int  or unsigned short int	before printing); an optional h	speci-
	     fying that	a  following  n	 conversion  character	applies	 to  a
	     pointer to	a type short int argument; an optional	l (ell)	speci-
	     fying that	a following  d,	i, o, u, x, or	X conversion character
	     applies  to  a  type long int  or	unsigned long int argument; an
	     optional  l (ell) specifying that a following  n conversion char-
	     acter  applies  to	 a pointer to a	type long int argument;	an op-
	     tional  ll	(ell ell)  specifying that a following	d, i, o, u, x,
	     or	  X  conversion	 character applies to a	type long long or  un-
	     signed long long argument;	an optional  ll	(ell ell)   specifying
	     that a following n	conversion character applies to	a pointer to a
	     long long argument; or an optional	L specifying that a  following
	     e,	E, f, g, or G conversion character applies to a	type long dou-
	     ble argument. If an h, l, ll, or L	appears	with any other conver-
	     sion character, the behavior is undefined.

	  o  An	 optional  l  (ell)  specifying	 that a	following c conversion
	     character applies to a wint_t argument; an	optional l (ell) spec-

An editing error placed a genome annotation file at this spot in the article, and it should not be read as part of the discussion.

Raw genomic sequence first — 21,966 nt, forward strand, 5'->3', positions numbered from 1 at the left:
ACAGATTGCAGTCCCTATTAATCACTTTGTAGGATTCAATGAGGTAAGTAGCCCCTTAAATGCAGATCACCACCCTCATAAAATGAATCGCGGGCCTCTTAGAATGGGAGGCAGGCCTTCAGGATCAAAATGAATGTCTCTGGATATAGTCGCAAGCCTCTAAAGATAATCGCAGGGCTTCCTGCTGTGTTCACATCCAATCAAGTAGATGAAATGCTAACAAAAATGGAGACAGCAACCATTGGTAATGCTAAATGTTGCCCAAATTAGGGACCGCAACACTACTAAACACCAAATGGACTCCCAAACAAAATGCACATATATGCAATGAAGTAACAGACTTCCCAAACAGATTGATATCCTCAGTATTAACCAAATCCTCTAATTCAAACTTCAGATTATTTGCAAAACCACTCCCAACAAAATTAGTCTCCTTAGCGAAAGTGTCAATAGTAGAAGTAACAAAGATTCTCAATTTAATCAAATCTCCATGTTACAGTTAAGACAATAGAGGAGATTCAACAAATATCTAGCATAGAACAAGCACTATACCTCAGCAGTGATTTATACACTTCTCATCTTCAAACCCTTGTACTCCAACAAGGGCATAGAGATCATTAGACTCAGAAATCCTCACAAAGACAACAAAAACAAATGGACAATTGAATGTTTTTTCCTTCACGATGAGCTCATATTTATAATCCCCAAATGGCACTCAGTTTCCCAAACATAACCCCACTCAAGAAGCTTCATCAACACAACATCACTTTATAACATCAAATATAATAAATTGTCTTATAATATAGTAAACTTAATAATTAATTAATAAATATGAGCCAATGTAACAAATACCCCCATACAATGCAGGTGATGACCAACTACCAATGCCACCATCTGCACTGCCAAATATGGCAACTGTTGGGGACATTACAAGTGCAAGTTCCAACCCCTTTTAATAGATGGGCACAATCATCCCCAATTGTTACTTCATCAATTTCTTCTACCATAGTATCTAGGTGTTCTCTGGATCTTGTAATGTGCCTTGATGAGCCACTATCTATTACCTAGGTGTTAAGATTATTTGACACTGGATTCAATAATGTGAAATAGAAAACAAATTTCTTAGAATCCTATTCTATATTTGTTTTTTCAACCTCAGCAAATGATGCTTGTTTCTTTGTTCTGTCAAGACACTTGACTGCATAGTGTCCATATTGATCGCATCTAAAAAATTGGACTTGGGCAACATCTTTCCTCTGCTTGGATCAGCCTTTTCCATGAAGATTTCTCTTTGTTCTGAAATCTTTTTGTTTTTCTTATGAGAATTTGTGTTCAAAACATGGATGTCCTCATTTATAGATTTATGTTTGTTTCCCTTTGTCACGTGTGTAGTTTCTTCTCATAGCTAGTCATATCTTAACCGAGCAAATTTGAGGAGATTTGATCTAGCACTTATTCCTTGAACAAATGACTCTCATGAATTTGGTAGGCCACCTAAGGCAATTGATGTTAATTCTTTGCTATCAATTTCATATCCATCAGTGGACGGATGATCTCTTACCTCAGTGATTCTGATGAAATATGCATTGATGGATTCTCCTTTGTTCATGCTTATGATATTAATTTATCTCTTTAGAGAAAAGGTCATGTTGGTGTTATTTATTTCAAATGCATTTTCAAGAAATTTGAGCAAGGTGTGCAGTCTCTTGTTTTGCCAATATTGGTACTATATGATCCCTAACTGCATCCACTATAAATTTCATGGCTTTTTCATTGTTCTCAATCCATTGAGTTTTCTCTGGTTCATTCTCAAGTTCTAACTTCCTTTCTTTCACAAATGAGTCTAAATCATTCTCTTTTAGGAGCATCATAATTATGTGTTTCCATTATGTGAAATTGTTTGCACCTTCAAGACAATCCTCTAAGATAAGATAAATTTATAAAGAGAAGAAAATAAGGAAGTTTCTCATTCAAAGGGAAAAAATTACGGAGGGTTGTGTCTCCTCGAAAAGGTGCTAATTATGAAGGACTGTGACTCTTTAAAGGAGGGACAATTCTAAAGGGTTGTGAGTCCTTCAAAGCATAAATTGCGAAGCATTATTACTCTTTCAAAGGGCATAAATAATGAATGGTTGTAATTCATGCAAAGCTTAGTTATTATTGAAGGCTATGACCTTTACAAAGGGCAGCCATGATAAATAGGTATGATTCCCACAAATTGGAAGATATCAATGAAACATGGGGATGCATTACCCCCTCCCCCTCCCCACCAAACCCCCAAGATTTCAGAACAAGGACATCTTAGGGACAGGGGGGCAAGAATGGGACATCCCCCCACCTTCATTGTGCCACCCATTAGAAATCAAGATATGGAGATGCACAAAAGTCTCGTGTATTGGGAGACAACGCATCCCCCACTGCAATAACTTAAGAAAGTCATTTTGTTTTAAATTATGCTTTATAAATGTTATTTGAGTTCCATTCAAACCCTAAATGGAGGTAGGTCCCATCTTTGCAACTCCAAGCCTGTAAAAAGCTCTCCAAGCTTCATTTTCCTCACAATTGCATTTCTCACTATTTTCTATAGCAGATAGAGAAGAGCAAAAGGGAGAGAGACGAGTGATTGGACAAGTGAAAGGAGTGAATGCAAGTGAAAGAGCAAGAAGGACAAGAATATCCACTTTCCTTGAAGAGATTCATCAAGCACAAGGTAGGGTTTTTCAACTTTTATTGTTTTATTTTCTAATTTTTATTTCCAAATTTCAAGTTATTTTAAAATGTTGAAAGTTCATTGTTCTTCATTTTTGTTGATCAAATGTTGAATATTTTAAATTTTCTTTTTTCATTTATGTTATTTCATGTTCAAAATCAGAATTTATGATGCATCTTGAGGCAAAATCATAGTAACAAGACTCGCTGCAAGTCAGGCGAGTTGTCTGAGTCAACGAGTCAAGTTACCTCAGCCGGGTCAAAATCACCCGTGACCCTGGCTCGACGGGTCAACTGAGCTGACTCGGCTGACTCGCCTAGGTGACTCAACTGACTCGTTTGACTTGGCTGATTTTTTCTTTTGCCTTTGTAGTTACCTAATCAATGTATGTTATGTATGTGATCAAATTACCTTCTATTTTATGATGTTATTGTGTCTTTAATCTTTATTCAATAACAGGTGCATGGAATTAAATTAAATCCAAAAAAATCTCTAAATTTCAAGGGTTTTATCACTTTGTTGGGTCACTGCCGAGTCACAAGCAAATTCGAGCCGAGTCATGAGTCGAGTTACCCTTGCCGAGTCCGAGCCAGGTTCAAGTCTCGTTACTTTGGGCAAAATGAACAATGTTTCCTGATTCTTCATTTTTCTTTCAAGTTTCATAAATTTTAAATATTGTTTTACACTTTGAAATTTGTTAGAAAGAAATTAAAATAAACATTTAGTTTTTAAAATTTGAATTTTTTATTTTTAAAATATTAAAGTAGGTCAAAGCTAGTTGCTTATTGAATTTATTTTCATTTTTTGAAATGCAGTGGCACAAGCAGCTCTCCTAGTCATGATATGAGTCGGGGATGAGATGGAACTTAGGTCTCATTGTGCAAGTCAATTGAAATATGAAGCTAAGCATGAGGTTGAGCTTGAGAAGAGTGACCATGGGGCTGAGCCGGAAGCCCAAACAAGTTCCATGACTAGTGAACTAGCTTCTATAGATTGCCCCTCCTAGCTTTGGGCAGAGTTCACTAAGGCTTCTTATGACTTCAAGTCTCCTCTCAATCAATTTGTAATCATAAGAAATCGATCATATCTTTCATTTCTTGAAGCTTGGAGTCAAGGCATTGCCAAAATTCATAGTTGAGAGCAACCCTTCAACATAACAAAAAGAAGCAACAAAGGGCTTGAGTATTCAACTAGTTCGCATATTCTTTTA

ifying  that  a  following	 s  conversion	character applies to a
	     pointer to	a  wchar_t argument.

	  o  A conversion character (see below)	that  indicates	 the  type  of
	     conversion	to be applied.

       A  field	 width,	 or precision, or both may be indicated	by an asterisk
       (*) . In	this case, an argument of type int supplies the	field width or
       precision. Arguments specifying field width, or precision, or both must
       appear in that order before the argument, if any, to  be	 converted.  A
       negative	 field width is	taken as a - flag followed by a	positive field
       width. A	negative precision is taken as if the precision	were  omitted.
       In  format  strings  containing the %n$ form of a conversion specifica-
       tion, a field width or precision	may be indicated by the	sequence  *m$,
       where m is a decimal integer in the range [1, NL_ARGMAX]	giving the po-
       sition in the argument list (after the format argument) of  an  integer